SAN FRANCISCO - June 12, 2012 - In order to assist as broad and diverse a population as possible, Family Caregiver Alliance (FCA) is pleased to announce the addition of newly translated fact sheets to its comprehensive library of educational materials for families and caregivers.
The fact sheets are translated into Korean and Vietnamese, in addition to updated versions in Chinese. Topics include Alzheimer's disease; understanding and caring for someone with dementia; and legal planning. Additional titles will be posted in the weeks to come.
The following Fact Sheets are available on the Family Caregiver Alliance website :
- 알츠하이머병과간호 (Alzheimer's Disease)
- 건강돌봄과우울증 (Caregiving & Depression)
- 건강돌봄이를위한치매행동가이드 (Caregiver's Guide to Understanding Dementia Behaviors)
- Bệnh Alzheimer & Cách Chăm sóc (Alzheimer's Disease & Caregiving)
- Người Chăm Sóc và Bệnh Trầm Cảm (Caregiving & Depression)
- Mất trí, Bệnh này có nghĩa là gì? Lời nói đầu (Is This Dementia and What Does it Mean?)
The entire list of FCA publications includes many in Spanish and newly updated Chinese translations (both Simple and Traditional).
According to the California Healthcare Foundation, "The number of people in the U.S. who don't speak English as their native language has grown 140% over the past three decades, according to the Census Bureau. While it may not continue at that pace, the number of Americans for whom English is a second language is expected to continue growing.
"California, with one of the most diverse populations in the country, has large—and growing—populations whose first language is Spanish, Chinese, Tagalog, Korean, Vietnamese or another of the 100 languages spoken in the state. Officials estimate about 40% of Californians speak a language other than English at home. Unfortunately, the healthcare system has not always been able to keep up with this explosion of language and cultural differences, even though the need is critical."
Alzheimer's disease and other dementias are complicated and bewildering illnesses. Families in some communities are shamed or stigmatized when a loved one suffers from these conditions.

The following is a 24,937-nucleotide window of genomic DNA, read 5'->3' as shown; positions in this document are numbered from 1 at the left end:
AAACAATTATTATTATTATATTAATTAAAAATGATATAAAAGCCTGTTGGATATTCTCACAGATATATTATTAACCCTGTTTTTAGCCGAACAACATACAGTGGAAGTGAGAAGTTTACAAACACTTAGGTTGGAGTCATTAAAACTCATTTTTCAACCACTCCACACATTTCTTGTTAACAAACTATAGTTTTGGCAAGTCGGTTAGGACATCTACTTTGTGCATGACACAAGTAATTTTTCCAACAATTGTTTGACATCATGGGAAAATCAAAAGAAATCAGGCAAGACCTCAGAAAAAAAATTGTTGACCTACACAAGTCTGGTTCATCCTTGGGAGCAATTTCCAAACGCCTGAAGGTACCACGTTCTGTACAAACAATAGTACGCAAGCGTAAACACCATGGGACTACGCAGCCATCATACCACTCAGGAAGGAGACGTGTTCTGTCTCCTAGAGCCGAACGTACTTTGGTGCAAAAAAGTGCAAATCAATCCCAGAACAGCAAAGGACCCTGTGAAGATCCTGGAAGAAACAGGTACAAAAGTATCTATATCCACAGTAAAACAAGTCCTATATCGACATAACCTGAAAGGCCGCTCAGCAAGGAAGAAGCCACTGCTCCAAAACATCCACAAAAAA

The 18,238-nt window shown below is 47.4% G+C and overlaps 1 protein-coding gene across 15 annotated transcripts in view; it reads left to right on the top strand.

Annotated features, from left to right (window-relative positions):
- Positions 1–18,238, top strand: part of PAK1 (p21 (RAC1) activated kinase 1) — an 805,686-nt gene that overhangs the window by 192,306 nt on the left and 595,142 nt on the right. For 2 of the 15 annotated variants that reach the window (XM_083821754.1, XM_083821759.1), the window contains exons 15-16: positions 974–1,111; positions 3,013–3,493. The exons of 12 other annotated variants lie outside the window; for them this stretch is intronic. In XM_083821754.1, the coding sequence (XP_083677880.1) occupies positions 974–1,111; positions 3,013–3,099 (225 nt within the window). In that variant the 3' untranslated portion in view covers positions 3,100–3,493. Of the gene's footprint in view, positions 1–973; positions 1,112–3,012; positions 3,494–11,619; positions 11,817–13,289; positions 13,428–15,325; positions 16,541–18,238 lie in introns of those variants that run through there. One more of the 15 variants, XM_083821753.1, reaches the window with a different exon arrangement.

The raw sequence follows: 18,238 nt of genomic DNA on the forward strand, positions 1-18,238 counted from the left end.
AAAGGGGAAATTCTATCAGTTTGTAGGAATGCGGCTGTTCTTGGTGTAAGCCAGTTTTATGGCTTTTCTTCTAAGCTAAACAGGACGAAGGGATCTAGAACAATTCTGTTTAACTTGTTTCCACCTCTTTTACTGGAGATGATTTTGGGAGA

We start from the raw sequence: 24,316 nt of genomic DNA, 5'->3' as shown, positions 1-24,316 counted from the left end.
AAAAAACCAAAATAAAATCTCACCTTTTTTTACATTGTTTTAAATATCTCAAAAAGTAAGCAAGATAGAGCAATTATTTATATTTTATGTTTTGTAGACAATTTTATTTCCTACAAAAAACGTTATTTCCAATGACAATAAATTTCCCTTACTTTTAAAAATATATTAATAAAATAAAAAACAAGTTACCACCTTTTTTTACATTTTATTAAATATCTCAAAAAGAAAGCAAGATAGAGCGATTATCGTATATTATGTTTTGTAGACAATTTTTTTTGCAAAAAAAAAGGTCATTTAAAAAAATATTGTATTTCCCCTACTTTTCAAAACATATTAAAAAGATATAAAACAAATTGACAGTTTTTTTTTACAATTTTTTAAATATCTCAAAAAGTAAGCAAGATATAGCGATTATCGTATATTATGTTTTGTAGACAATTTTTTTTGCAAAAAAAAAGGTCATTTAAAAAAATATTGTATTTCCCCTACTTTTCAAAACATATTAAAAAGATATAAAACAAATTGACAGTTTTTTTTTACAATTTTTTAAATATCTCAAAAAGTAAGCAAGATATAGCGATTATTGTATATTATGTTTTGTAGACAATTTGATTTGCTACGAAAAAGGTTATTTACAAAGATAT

"We want to help families learn as much as they can about these memory-robbing illnesses so they can make the right decisions as they care for their parents and grandparents. But language and cultural differences can add barriers that impact the ability to get essential health information and services," said Kathleen Kelly, Executive Director of Family Caregiver Alliance. "We hope that the new publications help overcome those barriers."
The translations of the FCA fact sheets were made possible through a partnership with PASSi (Penn Asian Senior Services) and a grant they received from the Aetna Foundation.
PASSi is a nonprofit home health care agency that helps meet the need for bicultural/bilingual home health aides in Southeastern Pennsylvania. Recognizing the cultural considerations and issues faced by Asian/Pacific Islander family caregivers, PASSi shares FCA's goal: to overcome the stigma associated with Alzheimer's disease and related conditions and the language barriers that prevent family caregivers from seeking the resources they need to provide the best care for loved ones.
San Francisco-based Family Caregiver Alliance and its National Center on Caregiving offer local and national programs to support and sustain the important work of families and friends caring for loved ones with chronic, disabling health conditions. FCA is now celebrating its 35th Anniversary of service to family caregivers. A wealth of caregiving advice, resource listings, newsletters, fact sheets, research reports, policy updates, discussion groups, and the Family Care Navigator are available free on the website. For more information call (800) 445-8106
Contact: Leah Eskenazi, (415) 434-3388, leskenazi (at) caregiver (dot) org., or media (at) caregiver (dot) org.